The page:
Dear Readers,

 

This summer’s issue of The Art Section could perhaps be called our “art-insiders” issue, as all three articles are from the perspectives of people who have been involved in or looked behind the scenes of various art worlds. Clear-eyed, they report to us with both enthusiasm and healthy skepticism on what they have seen there.

We begin with The Art Section’s Editor-in-Chief Deanna Sirlin’s interview with Michael Klein, who has had a distinguished and multi-faceted career as gallerist, curator, and, currently, documentary filmmaker. Klein speaks of how he came to be interested and involved in art, conveying his passion for that world and its inhabitants. He discusses his work as a producer of documentary films about artists in terms of a strong desire both to demystify the artistic process for a general audience and preserve artists’ legacies in audio-visual records. 

Next up is Andrew Dietz, author of the controversial book The Last Folk Hero: A True Story of Race and Art, Power and Profit (Ellis Lane Press, 2006), who raises provocative issues concerning the exploitation of folk artists and the question of whether exploitation is inevitable when art meets the market. We present an excerpt from the book and the author's reading of it.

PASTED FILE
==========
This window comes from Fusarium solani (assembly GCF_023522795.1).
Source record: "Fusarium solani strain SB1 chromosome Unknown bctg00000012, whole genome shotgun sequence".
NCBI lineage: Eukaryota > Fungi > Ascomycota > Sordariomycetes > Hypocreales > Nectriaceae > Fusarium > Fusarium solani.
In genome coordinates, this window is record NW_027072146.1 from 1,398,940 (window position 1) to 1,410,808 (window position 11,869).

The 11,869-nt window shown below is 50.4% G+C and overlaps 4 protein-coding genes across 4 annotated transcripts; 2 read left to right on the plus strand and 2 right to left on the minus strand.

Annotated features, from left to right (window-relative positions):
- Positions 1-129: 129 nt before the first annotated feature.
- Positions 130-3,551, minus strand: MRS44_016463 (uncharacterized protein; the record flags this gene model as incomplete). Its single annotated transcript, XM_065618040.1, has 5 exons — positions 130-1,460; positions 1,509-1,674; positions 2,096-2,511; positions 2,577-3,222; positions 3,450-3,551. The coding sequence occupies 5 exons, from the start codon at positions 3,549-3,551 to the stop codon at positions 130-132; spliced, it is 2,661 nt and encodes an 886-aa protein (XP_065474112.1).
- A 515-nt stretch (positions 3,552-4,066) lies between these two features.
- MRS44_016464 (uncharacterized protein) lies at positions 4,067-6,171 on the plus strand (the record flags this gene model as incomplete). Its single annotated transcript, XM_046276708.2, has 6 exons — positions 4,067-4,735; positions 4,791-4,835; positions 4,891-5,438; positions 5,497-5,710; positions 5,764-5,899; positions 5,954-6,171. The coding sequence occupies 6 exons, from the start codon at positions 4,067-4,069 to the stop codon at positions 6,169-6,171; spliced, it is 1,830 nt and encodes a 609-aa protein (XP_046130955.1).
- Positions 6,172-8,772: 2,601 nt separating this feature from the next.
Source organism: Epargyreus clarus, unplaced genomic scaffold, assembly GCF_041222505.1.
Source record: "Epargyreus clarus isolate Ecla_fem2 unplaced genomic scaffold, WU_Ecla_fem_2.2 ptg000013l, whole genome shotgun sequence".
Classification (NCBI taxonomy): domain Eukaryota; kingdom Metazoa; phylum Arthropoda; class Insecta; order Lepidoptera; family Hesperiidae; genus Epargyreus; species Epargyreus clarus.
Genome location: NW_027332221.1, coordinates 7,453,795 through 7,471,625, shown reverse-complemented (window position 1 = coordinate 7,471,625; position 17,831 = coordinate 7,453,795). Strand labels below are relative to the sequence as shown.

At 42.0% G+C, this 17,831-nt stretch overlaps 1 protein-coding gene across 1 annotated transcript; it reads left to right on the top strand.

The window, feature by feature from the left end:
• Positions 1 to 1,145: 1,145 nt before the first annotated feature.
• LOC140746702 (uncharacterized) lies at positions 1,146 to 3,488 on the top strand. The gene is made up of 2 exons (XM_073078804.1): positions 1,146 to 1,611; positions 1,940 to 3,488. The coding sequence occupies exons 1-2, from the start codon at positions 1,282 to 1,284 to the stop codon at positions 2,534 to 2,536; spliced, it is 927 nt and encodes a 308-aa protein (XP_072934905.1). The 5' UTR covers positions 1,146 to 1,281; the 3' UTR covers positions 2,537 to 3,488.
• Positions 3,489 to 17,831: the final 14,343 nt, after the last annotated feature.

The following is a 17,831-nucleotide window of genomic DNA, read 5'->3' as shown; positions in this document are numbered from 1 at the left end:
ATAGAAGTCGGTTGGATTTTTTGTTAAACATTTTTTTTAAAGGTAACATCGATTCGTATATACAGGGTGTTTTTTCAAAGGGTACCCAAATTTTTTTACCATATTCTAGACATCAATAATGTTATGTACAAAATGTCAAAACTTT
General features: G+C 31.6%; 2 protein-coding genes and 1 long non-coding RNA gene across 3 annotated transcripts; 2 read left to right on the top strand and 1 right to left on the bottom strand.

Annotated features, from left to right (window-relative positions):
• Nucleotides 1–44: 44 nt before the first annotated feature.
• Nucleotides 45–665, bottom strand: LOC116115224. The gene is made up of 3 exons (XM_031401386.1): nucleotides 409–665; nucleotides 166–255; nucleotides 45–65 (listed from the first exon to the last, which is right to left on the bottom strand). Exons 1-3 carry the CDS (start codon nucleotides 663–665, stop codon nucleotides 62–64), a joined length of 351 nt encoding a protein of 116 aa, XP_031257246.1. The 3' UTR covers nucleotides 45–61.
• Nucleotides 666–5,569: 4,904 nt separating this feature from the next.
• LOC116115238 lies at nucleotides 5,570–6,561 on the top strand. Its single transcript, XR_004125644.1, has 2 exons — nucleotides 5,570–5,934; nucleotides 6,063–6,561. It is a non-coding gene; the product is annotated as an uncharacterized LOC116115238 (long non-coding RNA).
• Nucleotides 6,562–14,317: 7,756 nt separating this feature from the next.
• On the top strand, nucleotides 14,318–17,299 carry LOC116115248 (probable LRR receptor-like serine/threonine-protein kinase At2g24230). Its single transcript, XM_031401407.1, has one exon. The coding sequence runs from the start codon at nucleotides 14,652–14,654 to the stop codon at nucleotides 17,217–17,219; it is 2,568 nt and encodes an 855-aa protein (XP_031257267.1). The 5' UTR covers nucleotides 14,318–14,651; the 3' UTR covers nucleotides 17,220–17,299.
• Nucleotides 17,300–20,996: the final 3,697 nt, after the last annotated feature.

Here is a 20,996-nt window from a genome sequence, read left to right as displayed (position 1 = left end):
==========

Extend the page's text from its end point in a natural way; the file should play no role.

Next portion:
Finally, Laura Hunt interviews Shane Brennan, Curatorial Assistant at Creative Time, Inc., who was part of the team that presented Waiting for Godot in New Orleans in 2007. Brennan speaks not only to the poignancy of performing Samuel Beckett’s bleak vision in post-Katrina New Orleans and the power of art amid devastation, but also to questions arising from the potential politicization of art.

Have a great summer. We’ll be back with a new issue in September! 

All my best,

Phil

Images:

Beverly Semmes at Microsoft

Cover: The Last Folk Hero Photo: Dietz

Waiting for Godot Photos by Donn Young and Frank Aymami.

Courtesy of Creative Time.

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